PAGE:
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I am looking for opinions with a little reason behind them for this question.

I am starting a new project for work that will need to be supported (by me) for the next 3 years. It is a suitable project to be done in HTML5, however, my boss doesn't think that HTML5 is supported enough yet to use. He is pushing me to do it in Flash. What does the community think about starting a new project in Flash when Flash appears to be dieing?

Also, what does the community think about using HTML5 for a project that won't be deployed for another 6 months?

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This question isn't really on topic for UX. It might be accepted on Stack Overflow or Webmasters but you'll need to list what specific features you intend to use from HTML5 or Flash. –  Patrick McElhaney Dec 3 '11 at 18:59
    
Adobe's recent blog post on how they've shifted focus with respect to HTML5 and Flash might shed some light on your decision. –  Patrick McElhaney Dec 3 '11 at 19:06
    
Thanks Patrick. I am aware of what Adobe is saying. I was really interested to know what the community thought on the matter. This is surely not a question for stack overflow, and I believed it to be better suited here. I'm not going to try re-posting this elsewhere. –  Boundless Dec 3 '11 at 19:11
    
people use iphones. that's usually argument enough to not go the Flash route. Adobe's recent decision only shows that they were thinking the same thing. –  DA01 Dec 5 '11 at 14:47
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closed as off topic by Patrick McElhaney Dec 3 '11 at 18:59

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1 Answer

IMHO the question is rather what audience do you intend to reach? If you are targetting mobile devices or Apple products, then HTML5 is definitely the way to go. AFAIK the time horizon for Flash support (even with the last version of Flash Mobile just being rolled out) is 1 year. Even for desktop applications, I don't know whether Adobe will make another 'flash' annoncement discontinuing support in the near future.

In addition, HTML5 is not that different from its predecessors. The 'main innovation' is the <canvas> tag, which in fact is a container for JavaScript code... so what's the big fuss? It's technology around since '94 if I'm not mistaken...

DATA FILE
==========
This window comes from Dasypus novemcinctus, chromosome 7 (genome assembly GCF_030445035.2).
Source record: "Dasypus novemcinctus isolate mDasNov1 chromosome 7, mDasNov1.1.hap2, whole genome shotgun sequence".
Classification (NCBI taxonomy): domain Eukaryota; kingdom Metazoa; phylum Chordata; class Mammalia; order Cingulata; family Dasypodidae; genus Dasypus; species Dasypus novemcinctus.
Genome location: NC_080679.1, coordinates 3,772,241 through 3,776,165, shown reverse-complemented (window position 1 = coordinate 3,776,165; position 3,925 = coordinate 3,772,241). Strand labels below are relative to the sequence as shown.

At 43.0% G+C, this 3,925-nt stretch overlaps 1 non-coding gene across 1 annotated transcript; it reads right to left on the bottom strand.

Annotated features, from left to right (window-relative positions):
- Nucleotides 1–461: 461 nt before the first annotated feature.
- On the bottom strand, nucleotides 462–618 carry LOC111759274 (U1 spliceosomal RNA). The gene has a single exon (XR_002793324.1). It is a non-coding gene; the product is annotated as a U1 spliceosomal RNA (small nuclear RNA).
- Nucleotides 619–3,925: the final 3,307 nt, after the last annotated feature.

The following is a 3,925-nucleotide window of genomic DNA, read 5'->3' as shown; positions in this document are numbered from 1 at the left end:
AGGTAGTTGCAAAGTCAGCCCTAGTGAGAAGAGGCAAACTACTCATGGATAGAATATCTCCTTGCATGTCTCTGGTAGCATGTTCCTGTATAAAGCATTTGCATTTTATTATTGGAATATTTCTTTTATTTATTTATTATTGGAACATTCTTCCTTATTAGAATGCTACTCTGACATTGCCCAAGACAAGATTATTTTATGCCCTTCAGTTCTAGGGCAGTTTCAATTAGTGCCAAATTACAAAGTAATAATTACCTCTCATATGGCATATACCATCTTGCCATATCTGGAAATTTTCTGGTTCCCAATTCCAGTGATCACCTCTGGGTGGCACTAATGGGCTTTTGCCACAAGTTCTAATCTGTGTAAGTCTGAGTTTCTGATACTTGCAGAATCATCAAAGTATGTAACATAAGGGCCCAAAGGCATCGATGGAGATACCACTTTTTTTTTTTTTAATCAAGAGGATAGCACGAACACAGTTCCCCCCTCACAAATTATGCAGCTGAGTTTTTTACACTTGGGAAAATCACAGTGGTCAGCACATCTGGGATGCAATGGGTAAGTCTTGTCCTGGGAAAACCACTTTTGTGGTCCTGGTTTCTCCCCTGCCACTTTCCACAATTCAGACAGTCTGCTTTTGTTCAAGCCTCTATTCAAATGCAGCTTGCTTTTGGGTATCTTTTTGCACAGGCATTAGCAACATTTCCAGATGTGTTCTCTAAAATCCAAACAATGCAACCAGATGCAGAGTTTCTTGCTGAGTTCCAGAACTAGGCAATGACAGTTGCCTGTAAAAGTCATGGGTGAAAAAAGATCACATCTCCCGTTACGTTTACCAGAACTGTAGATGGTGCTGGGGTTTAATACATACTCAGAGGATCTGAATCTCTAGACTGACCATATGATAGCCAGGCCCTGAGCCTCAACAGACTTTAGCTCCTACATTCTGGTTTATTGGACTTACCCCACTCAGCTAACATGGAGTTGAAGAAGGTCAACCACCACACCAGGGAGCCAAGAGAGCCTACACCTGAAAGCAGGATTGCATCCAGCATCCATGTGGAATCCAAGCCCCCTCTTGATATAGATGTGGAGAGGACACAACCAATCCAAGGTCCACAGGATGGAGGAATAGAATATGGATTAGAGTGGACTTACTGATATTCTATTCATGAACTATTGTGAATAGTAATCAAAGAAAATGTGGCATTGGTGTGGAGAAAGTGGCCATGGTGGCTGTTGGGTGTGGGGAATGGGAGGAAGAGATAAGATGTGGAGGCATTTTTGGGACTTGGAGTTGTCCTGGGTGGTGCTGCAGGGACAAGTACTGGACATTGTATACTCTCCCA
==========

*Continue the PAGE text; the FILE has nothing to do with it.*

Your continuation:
Ok, rants aside, I have two projects and we are just at a turning point, meaning, we have clarified the specs, but no coding has been done, so we can (relatively) easily change the dev tools. In both projects, the technology to be used would've been Flash. But now, we will opt for HTML5. I am not going to hide the fact that we faced pressure from other participants in our project to switch.

It is true that HTML5's support is not a solved question and it will probably remain that way for some more time, but with Adobe dropping support, pressure to get things straight in that department is bigger.

I admit that certain things were much easier to do in Flash and that a shift to HTML5 might be problematic for advanced features and probably your management sees it as a waste to leave that expensive software unused plus to invest any effort for the shift... But that's the way things go: who cannot cope with the change, is doomed.

Now on the user experience/usability end of things I believe it will be a bit of a rough start with the patchy support ther is right now, but if the product still needs to be there 3 years from now, I think HTML5 is a safer bet.

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Thanks for the feedback. The application will be run only on desktop computers in elementary schools. We need to support basic animation and be able to time events around audio files (when a sound has finished playing a function is triggered). If we went with HTML5 and the browser didn't support the new audio capabilities our application wouldn't work properly. It's a little scary going with either choice knowing that I will be the one to support any problems. –  Boundless Dec 3 '11 at 19:02
    
I can feel your pain... We've been scratching our heads for a couple of weeks, too. In education more often than not (except maybe for privately owned schools) software is used even years after support has stopped. Btw: one of our projects is about education software... So I agreed to choose HTML5 as a Flash developer... –  Count Zero Dec 3 '11 at 19:21
    
You can use canvas now. Use excanvas to add support in IE. Something similar is probably possible with Flash as a fallback for audio. –  Patrick McElhaney Dec 3 '11 at 19:28
    
@PatrickMcElhaney Being the one to have to support this application for years to come, do you think that I should push to have it done in HTML5 rather than Flash? I feel like this would be a better solution for the long run. –  Boundless Dec 3 '11 at 19:31
    
@Boundless I think you need to establish a baseline for what browsers you'll support. If you can make it work with HTML5 and polyfills, you'll probably be able to address your boss's concerns. –  Patrick McElhaney Dec 3 '11 at 19:44
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